Saturday, December 11, 2010
Happy birthday, Elliott Carter
Elliott Carter as he would appear on South Park.
Elliott Carter turned 102 today, and I just can't let the occasion pass. He's my favorite living composer, as anyone who has ever met me is aware, and he stands high among my favorite dead ones as well.
I'm guessing Mr. Carter celebrated his birthday the way he celebrates every new day of his life — by getting out of bed and writing music. He is still sharp, still vital, and while it is likely his greatest work is behind him, each new piece is still a welcome adventure. Every so often, one of them, such as the excellent Nine by Five for wind quintet, premiered just last February, will recapture the power of the music from Carter's peak years, the 1960s and '70s. One never knows, does one?
If I live to his age, I'll be happy if I can feed myself.
I celebrated the way I always do — with an in-home concert. Given the richness of Carter's output, selecting the program is always a challenge. I settled on a few favorites: the Oboe Concerto and the Second String Quartet, in performances recorded for me from BBC broadcasts by e-pal and fellow Carterphile Colin Green, and for the finale, the great Concerto for Orchestra (1969) in the rip-snorting reading by Pierre Boulez and the NY Philharmonic. (The recording is available only through the orchestra, in a six-CD box set of American music. The full set cost $90 and was worth every penny for those 21 minutes alone.)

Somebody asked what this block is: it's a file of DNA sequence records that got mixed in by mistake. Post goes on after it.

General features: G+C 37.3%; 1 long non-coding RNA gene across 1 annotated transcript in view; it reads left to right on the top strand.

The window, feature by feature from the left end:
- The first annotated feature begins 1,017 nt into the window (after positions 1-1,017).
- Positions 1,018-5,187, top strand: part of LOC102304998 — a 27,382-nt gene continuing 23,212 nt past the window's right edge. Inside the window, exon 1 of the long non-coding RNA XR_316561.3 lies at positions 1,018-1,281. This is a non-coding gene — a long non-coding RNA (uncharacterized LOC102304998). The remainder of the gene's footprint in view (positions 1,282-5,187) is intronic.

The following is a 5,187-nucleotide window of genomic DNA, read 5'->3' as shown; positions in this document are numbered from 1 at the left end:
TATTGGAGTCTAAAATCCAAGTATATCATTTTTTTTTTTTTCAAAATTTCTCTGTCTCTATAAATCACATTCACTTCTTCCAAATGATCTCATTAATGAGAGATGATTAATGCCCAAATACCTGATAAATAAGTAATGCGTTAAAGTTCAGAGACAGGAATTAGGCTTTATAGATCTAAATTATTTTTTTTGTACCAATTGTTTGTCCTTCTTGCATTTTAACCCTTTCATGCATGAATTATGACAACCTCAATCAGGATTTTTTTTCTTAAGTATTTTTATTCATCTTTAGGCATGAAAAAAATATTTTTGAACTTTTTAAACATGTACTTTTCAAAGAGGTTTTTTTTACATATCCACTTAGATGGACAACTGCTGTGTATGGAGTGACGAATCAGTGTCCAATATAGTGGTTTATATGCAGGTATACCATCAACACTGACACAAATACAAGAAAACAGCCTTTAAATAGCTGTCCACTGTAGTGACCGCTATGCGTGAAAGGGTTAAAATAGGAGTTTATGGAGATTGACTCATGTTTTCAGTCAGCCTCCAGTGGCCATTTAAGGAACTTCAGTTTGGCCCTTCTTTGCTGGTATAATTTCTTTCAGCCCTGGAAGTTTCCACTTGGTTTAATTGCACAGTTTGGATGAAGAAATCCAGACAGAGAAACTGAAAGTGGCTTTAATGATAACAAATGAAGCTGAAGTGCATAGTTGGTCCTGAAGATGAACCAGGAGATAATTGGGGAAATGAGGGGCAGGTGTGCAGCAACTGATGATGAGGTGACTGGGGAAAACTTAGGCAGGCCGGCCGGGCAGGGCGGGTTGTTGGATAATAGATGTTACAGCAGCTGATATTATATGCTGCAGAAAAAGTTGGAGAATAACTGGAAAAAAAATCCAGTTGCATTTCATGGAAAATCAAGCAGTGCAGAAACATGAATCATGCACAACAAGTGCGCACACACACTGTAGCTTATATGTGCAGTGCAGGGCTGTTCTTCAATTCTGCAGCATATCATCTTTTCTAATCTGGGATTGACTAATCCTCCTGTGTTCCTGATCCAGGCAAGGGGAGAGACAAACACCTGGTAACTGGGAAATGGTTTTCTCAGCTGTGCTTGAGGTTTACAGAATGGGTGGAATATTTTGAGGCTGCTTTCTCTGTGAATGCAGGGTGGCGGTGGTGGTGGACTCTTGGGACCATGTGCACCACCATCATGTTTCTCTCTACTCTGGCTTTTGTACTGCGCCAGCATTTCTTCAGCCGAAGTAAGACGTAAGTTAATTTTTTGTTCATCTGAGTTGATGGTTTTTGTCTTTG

For the past couple of months, I've been listening to Bach almost exclusively, and so I returned to Carter's music "with quite fresh ears for an old man," as Stravinsky wrote in a similar context. It was an invigorating experience. And the night is still young. I might return to the stereo before it's over.
Finally, I'd like to send Carter-Day greetings to the other bloggers and chatroom lurkers around the net who have wished the composer many happy returns of the day (and how many more of those can there be?): Doundou Tchil, Mark Berry, Steve Hicken, Bruce Hodges, Karl Henning, and Paul Yin, to name a few. You are all my friends in spirit.
Addendum: Here is a photo of Mr. Carter with Pierre Boulez (I'll leave it to you to guess which is which) taken Dec. 6 at an 85th-birthday concert for Boulez in NYC. Thanks to Bruce Hodges. When this was taken, Mr. Carter was five days shy of his 102d birthday.